Cobalt Environment

Are you being misled by packaging?

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Author: Louise Williams, Posted: Wednesday, 24th July 2019, 09:00

I recently discovered that there was an enormous issue with the green entwined arrows or three arrow outline recycling symbols (the Green Dot and the Mobius Loop if you would like to look them up) that you see on packaging on the shelves of most of our shops in the UK.

The two arrows in different shades of green, green and white or black and white, and the three arrows in a circle are synonymous with recycling. I’ve always believed it to mean that the item of packaging can be recycled, however a recent video I saw exposed the truth and really shocked me.

Companies put money behind recycling initiatives

Very often the items marked with these symbols can’t be recycled in the UK at all. The green arrows actually symbolise that the company that produces the product has put money behind recycling initiatives in other European countries, and in the case of the outline arrows, that the packaging is capable of being recycled, but maybe not in your local recycling plant, or even in our country. In fact, the Green Dot symbol is basically meaningless in the UK and yet you see it all the time.

The main problem is that people see the symbol and automatically assume that you can put those items into the recycling boxes – I’ve done it myself on many occasions. Then they go off to the plants and cause havoc, as they actually can’t be recycled at all and someone has to remove them all.

Mislabelling is adding to the confusion

So why do we still have them? Many of the companies that use this symbol have vowed to take it off to prevent further confusion, but how long will it be until they are gone, and what about the companies that don’t remove them? This mislabelling is actually adding to the problem by jamming up the plants that are already overwhelmed with the scale of our waste.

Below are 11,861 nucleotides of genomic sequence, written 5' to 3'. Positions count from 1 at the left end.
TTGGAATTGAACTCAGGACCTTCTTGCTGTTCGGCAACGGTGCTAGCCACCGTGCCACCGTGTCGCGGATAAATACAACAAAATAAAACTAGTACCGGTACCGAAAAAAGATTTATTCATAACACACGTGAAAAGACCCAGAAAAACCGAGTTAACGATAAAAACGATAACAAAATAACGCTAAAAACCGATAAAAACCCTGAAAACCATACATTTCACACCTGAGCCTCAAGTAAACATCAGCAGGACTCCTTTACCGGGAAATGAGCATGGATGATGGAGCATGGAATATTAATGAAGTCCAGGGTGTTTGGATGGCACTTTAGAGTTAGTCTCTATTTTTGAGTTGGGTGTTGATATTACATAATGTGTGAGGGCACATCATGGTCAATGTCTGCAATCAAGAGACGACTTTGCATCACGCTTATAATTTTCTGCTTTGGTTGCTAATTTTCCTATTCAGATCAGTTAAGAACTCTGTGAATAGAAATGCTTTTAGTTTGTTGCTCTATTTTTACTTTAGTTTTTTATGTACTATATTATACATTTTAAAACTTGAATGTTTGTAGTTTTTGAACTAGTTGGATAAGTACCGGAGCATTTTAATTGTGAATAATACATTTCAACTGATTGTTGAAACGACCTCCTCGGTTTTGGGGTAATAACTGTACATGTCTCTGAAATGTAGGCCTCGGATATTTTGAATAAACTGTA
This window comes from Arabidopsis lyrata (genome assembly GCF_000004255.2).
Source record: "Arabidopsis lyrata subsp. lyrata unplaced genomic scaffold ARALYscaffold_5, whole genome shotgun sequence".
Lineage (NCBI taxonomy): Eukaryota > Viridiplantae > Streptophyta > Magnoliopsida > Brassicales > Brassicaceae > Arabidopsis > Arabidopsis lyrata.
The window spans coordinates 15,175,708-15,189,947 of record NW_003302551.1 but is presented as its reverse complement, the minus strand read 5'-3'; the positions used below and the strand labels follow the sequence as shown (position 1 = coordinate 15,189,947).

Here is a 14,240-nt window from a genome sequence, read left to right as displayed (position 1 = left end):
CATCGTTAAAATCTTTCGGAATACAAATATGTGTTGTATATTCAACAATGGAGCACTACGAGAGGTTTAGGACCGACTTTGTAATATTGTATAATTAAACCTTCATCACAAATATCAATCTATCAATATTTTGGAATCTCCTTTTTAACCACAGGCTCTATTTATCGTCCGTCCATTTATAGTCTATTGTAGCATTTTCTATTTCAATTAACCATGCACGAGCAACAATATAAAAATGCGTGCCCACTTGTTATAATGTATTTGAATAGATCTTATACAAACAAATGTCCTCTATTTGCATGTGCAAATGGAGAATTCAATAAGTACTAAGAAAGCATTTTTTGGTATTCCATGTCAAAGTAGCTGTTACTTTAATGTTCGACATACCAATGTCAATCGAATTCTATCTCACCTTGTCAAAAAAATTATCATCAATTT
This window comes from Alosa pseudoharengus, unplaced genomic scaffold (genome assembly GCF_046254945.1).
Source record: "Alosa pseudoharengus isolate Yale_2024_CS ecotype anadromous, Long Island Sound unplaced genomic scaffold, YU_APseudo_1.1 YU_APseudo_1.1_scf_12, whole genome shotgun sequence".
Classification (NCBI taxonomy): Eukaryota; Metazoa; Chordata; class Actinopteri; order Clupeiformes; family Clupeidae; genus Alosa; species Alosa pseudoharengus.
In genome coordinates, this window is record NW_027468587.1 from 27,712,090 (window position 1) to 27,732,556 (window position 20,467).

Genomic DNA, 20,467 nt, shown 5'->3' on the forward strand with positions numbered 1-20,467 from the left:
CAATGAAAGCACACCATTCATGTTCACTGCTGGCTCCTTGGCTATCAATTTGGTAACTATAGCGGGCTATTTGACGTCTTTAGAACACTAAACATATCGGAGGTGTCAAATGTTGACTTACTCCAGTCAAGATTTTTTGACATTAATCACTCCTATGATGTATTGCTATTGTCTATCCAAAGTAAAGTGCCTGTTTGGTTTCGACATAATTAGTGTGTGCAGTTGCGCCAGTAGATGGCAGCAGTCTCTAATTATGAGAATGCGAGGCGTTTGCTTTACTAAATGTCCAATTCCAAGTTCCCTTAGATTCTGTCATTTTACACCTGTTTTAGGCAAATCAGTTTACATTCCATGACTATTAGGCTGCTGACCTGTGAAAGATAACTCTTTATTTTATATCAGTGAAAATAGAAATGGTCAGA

So next time you see this symbol, don’t be fooled into thinking that the packaging is automatically suitable for the recycling bins, as the chances are that they aren’t. Equally, don’t assume that they can’t go in – it’s probably best to just ignore it and check on your local council’s website to see.

With so many different policies, it can seem overwhelming

As if knowing what can be recycled isn’t tough enough without misleading symbols like that to throw you off! There are so many different types of packaging available now and so many different councils with different policies that it can seem overwhelming to even try.

Luckily, a lot of the packaging we see on the supermarket shelves nowadays is clearly marked with a single line circle with an arrow at the end, and usually tells you in plain text as well. Hopefully the rest of the food producers that sell their products in this country will take note and follow suit to make it easier for us all to do our bit.

 

For more from Louise, visit her blog here: Pink Pear Bear

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